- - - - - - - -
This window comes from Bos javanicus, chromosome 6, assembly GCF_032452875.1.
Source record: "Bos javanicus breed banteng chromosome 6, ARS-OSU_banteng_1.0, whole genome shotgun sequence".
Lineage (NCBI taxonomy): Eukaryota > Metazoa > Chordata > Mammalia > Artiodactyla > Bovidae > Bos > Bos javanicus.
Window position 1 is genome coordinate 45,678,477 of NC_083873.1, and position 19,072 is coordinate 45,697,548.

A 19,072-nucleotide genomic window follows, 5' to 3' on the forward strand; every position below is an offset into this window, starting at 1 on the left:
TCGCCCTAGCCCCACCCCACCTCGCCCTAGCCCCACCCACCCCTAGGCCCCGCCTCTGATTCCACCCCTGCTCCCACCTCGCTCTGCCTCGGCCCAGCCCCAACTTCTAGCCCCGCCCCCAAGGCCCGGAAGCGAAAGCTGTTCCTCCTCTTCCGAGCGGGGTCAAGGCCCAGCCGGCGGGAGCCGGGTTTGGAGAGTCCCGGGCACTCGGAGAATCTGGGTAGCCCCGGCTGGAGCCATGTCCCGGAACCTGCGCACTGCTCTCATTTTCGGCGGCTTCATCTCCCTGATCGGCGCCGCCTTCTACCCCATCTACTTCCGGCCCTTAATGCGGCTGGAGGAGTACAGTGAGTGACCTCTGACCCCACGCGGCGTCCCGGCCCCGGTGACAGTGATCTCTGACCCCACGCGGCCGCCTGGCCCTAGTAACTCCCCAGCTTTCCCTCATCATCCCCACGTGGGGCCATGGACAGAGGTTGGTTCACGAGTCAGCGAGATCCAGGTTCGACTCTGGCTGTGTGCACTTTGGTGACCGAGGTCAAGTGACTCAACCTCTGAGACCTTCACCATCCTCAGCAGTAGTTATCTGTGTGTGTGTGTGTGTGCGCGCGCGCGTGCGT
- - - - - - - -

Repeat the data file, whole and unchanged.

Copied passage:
This window comes from Bos javanicus, chromosome 6, assembly GCF_032452875.1.
Source record: "Bos javanicus breed banteng chromosome 6, ARS-OSU_banteng_1.0, whole genome shotgun sequence".
Lineage (NCBI taxonomy): Eukaryota > Metazoa > Chordata > Mammalia > Artiodactyla > Bovidae > Bos > Bos javanicus.
Window position 1 is genome coordinate 45,678,477 of NC_083873.1, and position 19,072 is coordinate 45,697,548.

A 19,072-nucleotide genomic window follows, 5' to 3' on the forward strand; every position below is an offset into this window, starting at 1 on the left:
TCGCCCTAGCCCCACCCCACCTCGCCCTAGCCCCACCCACCCCTAGGCCCCGCCTCTGATTCCACCCCTGCTCCCACCTCGCTCTGCCTCGGCCCAGCCCCAACTTCTAGCCCCGCCCCCAAGGCCCGGAAGCGAAAGCTGTTCCTCCTCTTCCGAGCGGGGTCAAGGCCCAGCCGGCGGGAGCCGGGTTTGGAGAGTCCCGGGCACTCGGAGAATCTGGGTAGCCCCGGCTGGAGCCATGTCCCGGAACCTGCGCACTGCTCTCATTTTCGGCGGCTTCATCTCCCTGATCGGCGCCGCCTTCTACCCCATCTACTTCCGGCCCTTAATGCGGCTGGAGGAGTACAGTGAGTGACCTCTGACCCCACGCGGCGTCCCGGCCCCGGTGACAGTGATCTCTGACCCCACGCGGCCGCCTGGCCCTAGTAACTCCCCAGCTTTCCCTCATCATCCCCACGTGGGGCCATGGACAGAGGTTGGTTCACGAGTCAGCGAGATCCAGGTTCGACTCTGGCTGTGTGCACTTTGGTGACCGAGGTCAAGTGACTCAACCTCTGAGACCTTCACCATCCTCAGCAGTAGTTATCTGTGTGTGTGTGTGTGTGCGCGCGCGCGTGCGT